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Nudging in microbiology is an antimicrobial stewardship strategy to influence decision making through the strategic reporting of microbiology results while preserving prescriber autonomy. The purpose of this scoping review was to identify the evidence that demonstrates the effectiveness of nudging strategies in susceptibility result reporting to improve antimicrobial use.
A search for studies in Ovid MEDLINE, Embase, PsycINFO, and All EBM Reviews was conducted. All simulated and vignette studies were excluded. Two independent reviewers were used throughout screening and data extraction.
Of a total of 1,346 citations screened, 15 relevant studies were identified. Study types included pre- and postintervention (n = 10), retrospective cohort (n = 4), and a randomized controlled trial (n = 1). Most studies were performed in acute-care settings (n = 13), and the remainder were in primary care (n = 2). Most studies used a strategy to alter the default antibiotic choices on the antibiotic report. All studies reported at least 1 outcome of antimicrobial use: utilization (n = 9), appropriateness (n = 7), de-escalation (n = 2), and cost (n = 1). Moreover, 12 studies reported an overall benefit in antimicrobial use outcomes associated with nudging, and 4 studies evaluated the association of nudging strategy with subsequent antimicrobial resistance, with 2 studies noting overall improvement.
The number of heterogeneous studies evaluating the impact of applying nudging strategies to susceptibility result reports is small; however, most strategies do show promise in altering prescriber’s antibiotic selection. Selective and cascade reporting of targeted agents in a hospital setting represent the majority of current research. Gaps and opportunities for future research identified from our scoping review include performing prospective randomized controlled trials and evaluating other approaches aside from selective reporting.
Apolipoprotein E (APOE) E4 is the main genetic risk factor for Alzheimer’s disease (AD). Due to the consistent association, there is interest as to whether E4 influences the risk of other neurodegenerative diseases. Further, there is a constant search for other genetic biomarkers contributing to these phenotypes, such as microtubule-associated protein tau (MAPT) haplotypes. Here, participants from the Ontario Neurodegenerative Disease Research Initiative were genotyped to investigate whether the APOE E4 allele or MAPT H1 haplotype are associated with five neurodegenerative diseases: (1) AD and mild cognitive impairment (MCI), (2) amyotrophic lateral sclerosis, (3) frontotemporal dementia (FTD), (4) Parkinson’s disease, and (5) vascular cognitive impairment.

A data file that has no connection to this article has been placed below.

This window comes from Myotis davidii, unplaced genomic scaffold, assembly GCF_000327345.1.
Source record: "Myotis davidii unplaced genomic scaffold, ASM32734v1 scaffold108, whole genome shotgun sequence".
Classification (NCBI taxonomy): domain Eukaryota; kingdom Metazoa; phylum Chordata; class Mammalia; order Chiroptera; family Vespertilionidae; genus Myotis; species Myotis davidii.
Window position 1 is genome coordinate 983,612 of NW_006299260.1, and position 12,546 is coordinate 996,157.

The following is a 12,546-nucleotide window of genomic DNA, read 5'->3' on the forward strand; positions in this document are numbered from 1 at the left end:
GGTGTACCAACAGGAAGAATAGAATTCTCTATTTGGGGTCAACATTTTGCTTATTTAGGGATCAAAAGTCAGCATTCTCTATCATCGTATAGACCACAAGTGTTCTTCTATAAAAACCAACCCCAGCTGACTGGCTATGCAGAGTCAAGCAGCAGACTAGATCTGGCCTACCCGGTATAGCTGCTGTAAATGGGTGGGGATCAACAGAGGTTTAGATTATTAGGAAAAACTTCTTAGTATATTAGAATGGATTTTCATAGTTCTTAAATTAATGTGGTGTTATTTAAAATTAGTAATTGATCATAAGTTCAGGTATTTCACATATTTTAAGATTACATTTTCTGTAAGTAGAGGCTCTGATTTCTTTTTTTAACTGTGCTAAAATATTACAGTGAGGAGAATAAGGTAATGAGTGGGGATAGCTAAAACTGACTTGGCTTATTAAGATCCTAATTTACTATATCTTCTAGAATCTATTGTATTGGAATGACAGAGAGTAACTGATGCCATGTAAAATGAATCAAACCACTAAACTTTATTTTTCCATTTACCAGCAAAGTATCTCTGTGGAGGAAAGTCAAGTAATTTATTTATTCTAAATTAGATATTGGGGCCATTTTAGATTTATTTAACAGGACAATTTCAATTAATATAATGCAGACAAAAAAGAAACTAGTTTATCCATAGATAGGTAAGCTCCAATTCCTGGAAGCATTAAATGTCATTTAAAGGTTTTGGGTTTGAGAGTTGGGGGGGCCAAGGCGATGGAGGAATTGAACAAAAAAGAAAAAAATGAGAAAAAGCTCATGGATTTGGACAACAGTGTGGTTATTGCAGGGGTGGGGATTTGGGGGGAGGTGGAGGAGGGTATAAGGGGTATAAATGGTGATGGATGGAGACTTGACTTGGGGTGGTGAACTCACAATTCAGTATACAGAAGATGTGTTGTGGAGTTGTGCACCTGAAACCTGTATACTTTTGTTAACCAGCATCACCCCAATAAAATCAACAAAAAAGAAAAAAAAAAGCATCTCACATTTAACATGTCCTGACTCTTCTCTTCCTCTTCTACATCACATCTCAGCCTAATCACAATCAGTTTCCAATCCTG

Genotypes were defined for their respective APOE allele and MAPT haplotype calls for each participant, and logistic regression analyses were performed to identify the associations with the presentations of neurodegenerative diseases.
Our work confirmed the association of the E4 allele with a dose-dependent increased presentation of AD, and an association between the E4 allele alone and MCI; however, the other four diseases were not associated with E4. Further, the APOE E2 allele was associated with decreased presentation of both AD and MCI. No associations were identified between MAPT haplotype and the neurodegenerative disease cohorts; but following subtyping of the FTD cohort, the H1 haplotype was significantly associated with progressive supranuclear palsy.
This is the first study to concurrently analyze the association of APOE isoforms and MAPT haplotypes with five neurodegenerative diseases using consistent enrollment criteria and broad phenotypic analysis.
The current study explored the experiences and aspirations of a cohort of Aboriginal and Torres Strait Islander adults with neurocognitive disability residing in a homeless shelter in regional Queensland, Australia. Neurocognitive disability (NCD) refers to any acquired disorder or injury to the brain where the primary clinical deficit is in cognitive function.
The data reported on in this paper emerged from a broader study that aimed to understand the extent and nature of neurocognitive disability amongst homeless Aboriginal and Torres Strait Islander people. The broader study found high levels of NCD which impacted on people’s ability to participate in society. As part of the study, qualitative information was sought regarding participant life experiences. A culturally safe and acceptable structure of “past, present and future” was applied to open-ended questions.
Thematic analysis of the data identified four broad themes of i) normalisation of illness and disability; ii) trauma and loss; iii) socioeconomic disadvantage; and iv) hope and disempowerment. This paper reports on these themes and experiences, which occurred across the life span, intersected with NCD, and contributed to what we have termed ‘complex disablement’ amongst this cohort.